Rise of the Planet of the Apes receives 3.5/5


127 Hours

Danny Boyle is a director of immense talent. His varied approach to filmmaking and refusal to stick too close to one genre is admirable and refreshing in this cinematic age of rehashes and remakes. He has tackled horror (28 Days Later), science fiction (Sunshine), drama (Trainspotting), romance (Slumdog Millionaire) and family films (Millions). His versatility to the craft of film is awe inspiring. So why am I so letdown by his latest based-on-a-true-story character piece 127 Hours? While not bad—in fact, I’m recommending it—127 Hours is nevertheless an uneven film with enough questionable decisions to keep it from reaching greatness.

Seven years ago, an adventurous man named Aron Ralston took a trip to Blue John Canyon in Utah to climb through its many crevices for sport. While descending a long, narrow passage, a giant rock broke off and wedged between the two walls, catching one of Aron’s hands and trapping him down there. His arm eventually died and the rest of his body was soon to follow, so after days of struggling, he cut through his flesh and bone and escaped what he thought was going to be his tomb.

James Franco plays Aron and, much like Ryan Reynolds in the recent thriller Buried, he is forced to carry the movie virtually by himself. However, when compared to that similar film, as is inevitable, 127 Hours pales in many respects. What this movie does, unfortunately, is leave the scene of the dilemma far too often, something Buried so skillfully avoided throughout its equally short runtime. It gets sidetracked too easily with quick cutaways to spontaneous fantasies and memories from Aron’s past.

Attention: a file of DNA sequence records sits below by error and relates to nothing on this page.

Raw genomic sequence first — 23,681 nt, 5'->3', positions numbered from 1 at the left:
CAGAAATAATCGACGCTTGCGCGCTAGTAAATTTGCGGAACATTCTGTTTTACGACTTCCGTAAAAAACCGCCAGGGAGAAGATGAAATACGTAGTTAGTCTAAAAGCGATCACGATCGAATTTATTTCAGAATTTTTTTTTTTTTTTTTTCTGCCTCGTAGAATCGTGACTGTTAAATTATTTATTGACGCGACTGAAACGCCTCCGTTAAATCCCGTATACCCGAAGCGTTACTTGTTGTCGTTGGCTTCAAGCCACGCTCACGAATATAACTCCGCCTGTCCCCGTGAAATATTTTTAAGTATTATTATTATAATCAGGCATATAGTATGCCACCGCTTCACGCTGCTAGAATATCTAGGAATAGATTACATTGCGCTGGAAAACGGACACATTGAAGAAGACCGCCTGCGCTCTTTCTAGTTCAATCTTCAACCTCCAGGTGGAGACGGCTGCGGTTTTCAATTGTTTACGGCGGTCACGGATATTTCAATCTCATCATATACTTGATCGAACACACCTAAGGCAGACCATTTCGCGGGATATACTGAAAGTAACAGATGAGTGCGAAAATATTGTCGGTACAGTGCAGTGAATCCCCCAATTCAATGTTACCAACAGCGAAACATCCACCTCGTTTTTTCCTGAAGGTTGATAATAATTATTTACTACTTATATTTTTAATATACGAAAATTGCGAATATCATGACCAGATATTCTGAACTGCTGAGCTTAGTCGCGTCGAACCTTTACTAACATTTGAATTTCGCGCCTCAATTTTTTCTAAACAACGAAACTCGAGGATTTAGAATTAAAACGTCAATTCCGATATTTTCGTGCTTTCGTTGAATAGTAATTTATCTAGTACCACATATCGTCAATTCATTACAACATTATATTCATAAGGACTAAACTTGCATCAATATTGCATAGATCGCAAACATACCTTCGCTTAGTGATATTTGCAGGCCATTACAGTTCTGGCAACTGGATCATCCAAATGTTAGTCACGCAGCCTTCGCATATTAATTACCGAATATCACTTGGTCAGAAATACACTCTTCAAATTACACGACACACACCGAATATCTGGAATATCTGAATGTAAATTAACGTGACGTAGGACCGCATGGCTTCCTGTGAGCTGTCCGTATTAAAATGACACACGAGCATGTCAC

Instead of keeping us there in that tight space and forcing us to feel how the character feels, it foolishly snaps us away from the action (or lack thereof) to show us trivial back stories, like how Aron lost his most recent girlfriend. One of the key differences between this and Buried is that the latter film never bothered with any of that because it didn’t matter. Buried was carried by raw emotion. This tries to trick us into feeling something. At numerous points in the film, we see and hear what is going on in Aron’s head and at one point, a laugh track is even used. I’m not kidding.

That scene in question, which is only one of many, is intended primarily for laughs. The movie, though certainly more dramatic than comedic, too often makes light of the situation. For instance, a long, sped up tracking shot that travels from the spot Aron is stuck to the back of his car miles away where a Gatorade sits is meant as a humorous way to show off his dehydration, but there's nothing funny about what this man went through.

There are so many missteps in 127 Hours, it boggles the mind. But what that really goes to show is how crucial a good performance and capable direction can be. While Franco is very good, it’s Danny Boyle who steals the show. Although it begins with an excess of hyperactive editing and annoying split screen, Boyle quickly calms it down and directs with an assured hand, spicing up the proceedings with some nifty point of view shots and canted camera angles that serve to make the mountainside look ferociously steep and scary.

It isn’t until about 15 minutes in that the title card appears and Aron finds himself stuck. This simple, but effective little detail works not only as a way to remind the audience what they’re watching, but warn them that things are just beginning and the worst is yet to come. I suppose that is 127 Hours’ greatest strength. Everything before that fateful moment is meant to build his character, label his personality and make us care about him and it works. It’s because of that smart calculation that I was able to look past some of the film's faults. It’s nothing enthralling, and I doubt Boyle will be clutching a Best Picture Oscar come awards season, but this story is worth experiencing all the same.

127 Hours receives 2.5/5